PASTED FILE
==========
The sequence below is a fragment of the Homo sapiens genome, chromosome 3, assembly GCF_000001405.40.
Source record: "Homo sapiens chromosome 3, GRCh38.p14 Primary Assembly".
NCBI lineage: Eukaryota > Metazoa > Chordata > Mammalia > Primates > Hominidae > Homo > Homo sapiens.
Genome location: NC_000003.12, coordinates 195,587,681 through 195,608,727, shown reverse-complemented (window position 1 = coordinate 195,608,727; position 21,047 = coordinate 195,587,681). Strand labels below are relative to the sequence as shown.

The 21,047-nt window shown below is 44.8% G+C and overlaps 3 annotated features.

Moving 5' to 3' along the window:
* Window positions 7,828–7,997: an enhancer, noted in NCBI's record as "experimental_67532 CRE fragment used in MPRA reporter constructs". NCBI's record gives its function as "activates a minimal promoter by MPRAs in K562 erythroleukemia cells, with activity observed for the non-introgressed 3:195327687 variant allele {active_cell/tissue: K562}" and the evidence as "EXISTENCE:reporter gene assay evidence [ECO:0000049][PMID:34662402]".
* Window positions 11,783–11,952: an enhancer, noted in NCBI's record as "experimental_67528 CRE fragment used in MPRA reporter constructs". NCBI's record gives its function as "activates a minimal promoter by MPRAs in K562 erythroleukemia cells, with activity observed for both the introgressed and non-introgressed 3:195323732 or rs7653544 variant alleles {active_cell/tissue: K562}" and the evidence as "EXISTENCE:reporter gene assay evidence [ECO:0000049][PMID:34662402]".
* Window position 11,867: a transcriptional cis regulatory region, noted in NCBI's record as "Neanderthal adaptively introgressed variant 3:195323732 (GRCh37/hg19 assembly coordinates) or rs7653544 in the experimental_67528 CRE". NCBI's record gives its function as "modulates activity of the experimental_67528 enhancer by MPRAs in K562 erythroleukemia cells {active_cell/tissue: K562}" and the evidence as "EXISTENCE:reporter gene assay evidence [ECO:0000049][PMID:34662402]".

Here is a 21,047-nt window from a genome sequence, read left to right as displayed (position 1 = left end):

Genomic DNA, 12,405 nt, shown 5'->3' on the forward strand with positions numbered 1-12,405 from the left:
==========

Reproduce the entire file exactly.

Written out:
The sequence below is a fragment of the Homo sapiens genome, chromosome 3, assembly GCF_000001405.40.
Source record: "Homo sapiens chromosome 3, GRCh38.p14 Primary Assembly".
NCBI lineage: Eukaryota > Metazoa > Chordata > Mammalia > Primates > Hominidae > Homo > Homo sapiens.
Genome location: NC_000003.12, coordinates 195,587,681 through 195,608,727, shown reverse-complemented (window position 1 = coordinate 195,608,727; position 21,047 = coordinate 195,587,681). Strand labels below are relative to the sequence as shown.

The 21,047-nt window shown below is 44.8% G+C and overlaps 3 annotated features.

Moving 5' to 3' along the window:
* Window positions 7,828–7,997: an enhancer, noted in NCBI's record as "experimental_67532 CRE fragment used in MPRA reporter constructs". NCBI's record gives its function as "activates a minimal promoter by MPRAs in K562 erythroleukemia cells, with activity observed for the non-introgressed 3:195327687 variant allele {active_cell/tissue: K562}" and the evidence as "EXISTENCE:reporter gene assay evidence [ECO:0000049][PMID:34662402]".
* Window positions 11,783–11,952: an enhancer, noted in NCBI's record as "experimental_67528 CRE fragment used in MPRA reporter constructs". NCBI's record gives its function as "activates a minimal promoter by MPRAs in K562 erythroleukemia cells, with activity observed for both the introgressed and non-introgressed 3:195323732 or rs7653544 variant alleles {active_cell/tissue: K562}" and the evidence as "EXISTENCE:reporter gene assay evidence [ECO:0000049][PMID:34662402]".
* Window position 11,867: a transcriptional cis regulatory region, noted in NCBI's record as "Neanderthal adaptively introgressed variant 3:195323732 (GRCh37/hg19 assembly coordinates) or rs7653544 in the experimental_67528 CRE". NCBI's record gives its function as "modulates activity of the experimental_67528 enhancer by MPRAs in K562 erythroleukemia cells {active_cell/tissue: K562}" and the evidence as "EXISTENCE:reporter gene assay evidence [ECO:0000049][PMID:34662402]".

Here is a 21,047-nt window from a genome sequence, read left to right as displayed (position 1 = left end):

Genomic DNA, 12,405 nt, shown 5'->3' on the forward strand with positions numbered 1-12,405 from the left: